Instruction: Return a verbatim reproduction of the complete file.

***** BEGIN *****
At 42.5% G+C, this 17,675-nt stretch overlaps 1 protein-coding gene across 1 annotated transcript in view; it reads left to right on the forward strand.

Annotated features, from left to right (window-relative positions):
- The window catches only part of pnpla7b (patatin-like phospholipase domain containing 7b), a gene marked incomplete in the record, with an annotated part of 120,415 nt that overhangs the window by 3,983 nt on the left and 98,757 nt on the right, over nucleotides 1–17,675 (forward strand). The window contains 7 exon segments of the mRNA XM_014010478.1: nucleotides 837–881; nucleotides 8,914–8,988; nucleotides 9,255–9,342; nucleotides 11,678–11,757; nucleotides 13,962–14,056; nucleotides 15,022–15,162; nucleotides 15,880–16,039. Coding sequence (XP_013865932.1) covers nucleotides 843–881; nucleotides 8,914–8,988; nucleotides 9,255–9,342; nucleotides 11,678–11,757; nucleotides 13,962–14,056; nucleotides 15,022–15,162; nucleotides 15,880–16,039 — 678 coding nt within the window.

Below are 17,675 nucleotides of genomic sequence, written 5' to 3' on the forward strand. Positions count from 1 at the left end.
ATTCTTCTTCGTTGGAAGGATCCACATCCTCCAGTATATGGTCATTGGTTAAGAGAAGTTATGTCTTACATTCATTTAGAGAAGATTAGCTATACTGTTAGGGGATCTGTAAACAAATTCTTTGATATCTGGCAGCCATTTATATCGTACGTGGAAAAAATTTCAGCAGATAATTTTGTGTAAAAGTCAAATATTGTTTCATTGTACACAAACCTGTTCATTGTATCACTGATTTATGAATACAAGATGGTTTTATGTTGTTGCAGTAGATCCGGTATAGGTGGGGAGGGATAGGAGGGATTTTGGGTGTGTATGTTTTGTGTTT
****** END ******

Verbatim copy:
At 42.5% G+C, this 17,675-nt stretch overlaps 1 protein-coding gene across 1 annotated transcript in view; it reads left to right on the forward strand.

Annotated features, from left to right (window-relative positions):
- The window catches only part of pnpla7b (patatin-like phospholipase domain containing 7b), a gene marked incomplete in the record, with an annotated part of 120,415 nt that overhangs the window by 3,983 nt on the left and 98,757 nt on the right, over nucleotides 1–17,675 (forward strand). The window contains 7 exon segments of the mRNA XM_014010478.1: nucleotides 837–881; nucleotides 8,914–8,988; nucleotides 9,255–9,342; nucleotides 11,678–11,757; nucleotides 13,962–14,056; nucleotides 15,022–15,162; nucleotides 15,880–16,039. Coding sequence (XP_013865932.1) covers nucleotides 843–881; nucleotides 8,914–8,988; nucleotides 9,255–9,342; nucleotides 11,678–11,757; nucleotides 13,962–14,056; nucleotides 15,022–15,162; nucleotides 15,880–16,039 — 678 coding nt within the window.

Below are 17,675 nucleotides of genomic sequence, written 5' to 3' on the forward strand. Positions count from 1 at the left end.
ATTCTTCTTCGTTGGAAGGATCCACATCCTCCAGTATATGGTCATTGGTTAAGAGAAGTTATGTCTTACATTCATTTAGAGAAGATTAGCTATACTGTTAGGGGATCTGTAAACAAATTCTTTGATATCTGGCAGCCATTTATATCGTACGTGGAAAAAATTTCAGCAGATAATTTTGTGTAAAAGTCAAATATTGTTTCATTGTACACAAACCTGTTCATTGTATCACTGATTTATGAATACAAGATGGTTTTATGTTGTTGCAGTAGATCCGGTATAGGTGGGGAGGGATAGGAGGGATTTTGGGTGTGTATGTTTTGTGTTT